Words can literally leave a bad taste in my mouth: Tales of a lexical → gustatory synesthete

You know how people enjoy food, and they’re called foodies? Well, I’m a wordie. I love words — especially multi-syllabic and unique words. This fascination started at a young age. As a kid, I’d casually leaf through the monstrous Webster’s Unabridged Dictionary my parents owned, picking up new gems for later use. Occasionally I’d hear words that titillated me and I’d shoot them off before actually looking them up. This caused me some embarrassment as a pre-teen when I ran out of words I was sure of the definition of and hurled out “nymphomaniac” as a last resort during a festive extended-family-wide battle of sentences that began with “I’m a” and ended in words suffixed with “-maniac.” I also read books that were too mature for me and played Scrabble with adults, even though the latter meant getting my ass kicked royally, as the adults I played with were wordies with a couple of decades on me.

But back to the word-food association. Until recently, I was under the mistaken impression that everyone tasted their words. I was casually surfing through Wikipedia (my new Webster’s Unabridged, though admittedly not as reliable) and started reading about synesthesia. I am cross-wired in a few notable and interesting ways, so I was especially enjoying the article when I got to the part about lexical → gustatory synesthesia.

That was the first time I realized that not only were my tasty words a “thing,” they were a thing that not everyone could experience.

I’d never thought much about why or how my words had a taste, because I didn’t think it was anything terribly special, although I did think it was slightly odd that nobody else ever spoke of it. As a kid, I’d learned as a kid that many of the things I’d like to talk about were considered either odd or of no interest to most other people, and as an adult, I learned to only have those discussions with kindred spirits. But I guess I just never thought to bring up something I considered a normal part of the human experience.

Left with a burning desire to have my brain scanned to see what kind of melon-rainbow would appear as the result, I did start to think more about what this meant and how it worked — specifically which words tasted like what food. I read that this particular form of synesthesia is limited by early exposure to foods. I’m from Newfoundland, so my early diet was comprised of simple and largely unadorned foods; my mother is an excellent cook, so by unadorned I just mean that the traditional East Coast spice palate is not extensive. There’s a recurring joke about our spice racks containing only salt, pepper and ketchup, with barbecue sauce on special occasions. That’s an exaggeration, but you get the idea. Experts say that some tastes are associated with particular words, while some are associated with sounds within the words.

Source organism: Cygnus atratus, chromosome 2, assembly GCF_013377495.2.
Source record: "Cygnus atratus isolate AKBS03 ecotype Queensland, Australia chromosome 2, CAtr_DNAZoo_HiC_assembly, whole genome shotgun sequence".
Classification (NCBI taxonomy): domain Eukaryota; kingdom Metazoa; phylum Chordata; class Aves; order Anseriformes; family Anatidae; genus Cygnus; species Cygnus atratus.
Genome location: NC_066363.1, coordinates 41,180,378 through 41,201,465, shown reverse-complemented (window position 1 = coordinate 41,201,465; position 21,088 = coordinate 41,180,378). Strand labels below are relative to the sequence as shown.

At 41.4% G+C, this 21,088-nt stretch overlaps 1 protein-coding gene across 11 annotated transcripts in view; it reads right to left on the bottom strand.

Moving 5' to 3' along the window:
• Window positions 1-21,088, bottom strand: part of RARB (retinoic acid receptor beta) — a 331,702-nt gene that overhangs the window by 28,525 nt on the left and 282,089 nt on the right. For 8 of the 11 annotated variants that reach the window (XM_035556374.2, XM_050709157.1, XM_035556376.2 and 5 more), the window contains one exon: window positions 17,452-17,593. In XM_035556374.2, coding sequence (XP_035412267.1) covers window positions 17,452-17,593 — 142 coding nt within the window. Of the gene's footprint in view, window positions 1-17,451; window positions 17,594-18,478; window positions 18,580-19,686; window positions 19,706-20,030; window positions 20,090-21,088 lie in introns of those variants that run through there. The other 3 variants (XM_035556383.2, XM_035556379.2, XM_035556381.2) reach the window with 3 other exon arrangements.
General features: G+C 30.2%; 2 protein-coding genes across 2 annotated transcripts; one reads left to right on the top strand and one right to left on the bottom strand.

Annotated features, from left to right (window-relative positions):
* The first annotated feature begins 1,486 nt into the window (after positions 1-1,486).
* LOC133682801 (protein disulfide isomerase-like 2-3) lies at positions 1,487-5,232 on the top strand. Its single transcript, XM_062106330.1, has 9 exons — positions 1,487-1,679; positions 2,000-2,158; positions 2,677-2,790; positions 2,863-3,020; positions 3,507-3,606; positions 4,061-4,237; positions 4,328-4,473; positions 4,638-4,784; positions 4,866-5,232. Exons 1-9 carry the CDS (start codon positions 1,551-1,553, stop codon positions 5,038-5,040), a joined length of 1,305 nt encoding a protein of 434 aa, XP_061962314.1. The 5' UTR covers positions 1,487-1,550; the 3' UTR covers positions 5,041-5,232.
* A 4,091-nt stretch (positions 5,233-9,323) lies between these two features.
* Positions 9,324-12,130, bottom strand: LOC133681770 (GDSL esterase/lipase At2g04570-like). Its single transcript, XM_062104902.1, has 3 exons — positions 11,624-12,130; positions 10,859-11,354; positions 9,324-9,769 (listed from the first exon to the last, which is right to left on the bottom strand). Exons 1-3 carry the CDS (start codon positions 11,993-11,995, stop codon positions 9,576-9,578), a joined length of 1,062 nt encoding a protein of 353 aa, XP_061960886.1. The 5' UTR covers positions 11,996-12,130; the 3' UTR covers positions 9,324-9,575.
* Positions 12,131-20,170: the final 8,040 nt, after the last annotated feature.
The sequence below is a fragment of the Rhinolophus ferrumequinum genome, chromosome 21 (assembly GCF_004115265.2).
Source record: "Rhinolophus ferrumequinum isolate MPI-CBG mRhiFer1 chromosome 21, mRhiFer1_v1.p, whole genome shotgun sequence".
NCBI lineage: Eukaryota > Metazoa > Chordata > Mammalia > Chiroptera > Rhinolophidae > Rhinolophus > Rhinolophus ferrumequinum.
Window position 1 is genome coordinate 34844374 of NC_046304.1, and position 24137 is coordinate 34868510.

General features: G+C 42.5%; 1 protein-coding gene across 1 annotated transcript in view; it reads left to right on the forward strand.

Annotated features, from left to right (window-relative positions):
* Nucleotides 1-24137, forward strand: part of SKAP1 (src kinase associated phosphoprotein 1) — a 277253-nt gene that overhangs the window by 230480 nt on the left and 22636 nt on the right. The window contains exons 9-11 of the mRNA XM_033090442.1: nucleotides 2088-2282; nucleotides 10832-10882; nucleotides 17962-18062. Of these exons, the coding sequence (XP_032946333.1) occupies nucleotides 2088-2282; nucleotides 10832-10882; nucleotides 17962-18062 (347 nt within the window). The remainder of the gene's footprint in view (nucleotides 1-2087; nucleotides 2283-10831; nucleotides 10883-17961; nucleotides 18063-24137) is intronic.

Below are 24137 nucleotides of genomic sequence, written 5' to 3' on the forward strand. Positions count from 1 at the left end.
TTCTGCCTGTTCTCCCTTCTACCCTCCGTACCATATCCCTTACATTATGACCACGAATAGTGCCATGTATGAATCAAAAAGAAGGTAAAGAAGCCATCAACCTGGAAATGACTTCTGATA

Here’s a tiny sample of what my words taste like, using words from this article. Some of them are close to foods they sound like, and some are, I admit, ridiculously specific:

tiny – apple pie filling
sample – scrambled eggs
like – mayonnaise
exposure – very ripe bananas
kid – ham sandwich with mayonnaise and cheez whiz with the crust cut off
specific – cheezies
sauce – the sweet and sour sauce my Mom puts on meatballs
embarrassment – canned asparagus
old – oatmeal
salt – salt
unabridged – Fudgesicle

Some of my associations aren’t exactly with food. For instance — just like the Wiki article mentions — the word “ink” tastes like pen ink. I’m not sure if that’s a semantic association or because I probably gnawed a pen open as a kid. Dark blue also tastes like ink (however, light blue tastes like a blue Popsicle). Navy tastes like gravy. The chain of associations could go on forever… It would be a great party game (assuming one was at a party full of lexical → gustatory synesthetes). Other words that sound like non-food are graph (tastes like pencil lead) and copper (tastes like a penny).

These associations never change. The article states that new foods are not part of the deal; however, foods often taste like themselves. For instance, “sushi” sets off the simultaneous taste of soy sauce, sticky rice, avocado, tuna sashimi of two kinds, roe, and spicy tuna roll. I know that sounds like a lot of things at once, but I’m so used to this that it doesn’t register as intrusive; often, it doesn’t register at all until I’m asked about it (register tastes like my mother’s potato-beet salad made with mayonnaise, by the way).

It’s a pretty cool thing and, as opposed to some of the other “interesting” mental quirks I’ve learned to live with, I actually feel quite lucky to have experienced it. I’ve never met anyone else who had this, so I guess (guess tastes like Heinz canned spaghetti) you could say it’s a party in my mouth and no one’s invited.

0 comments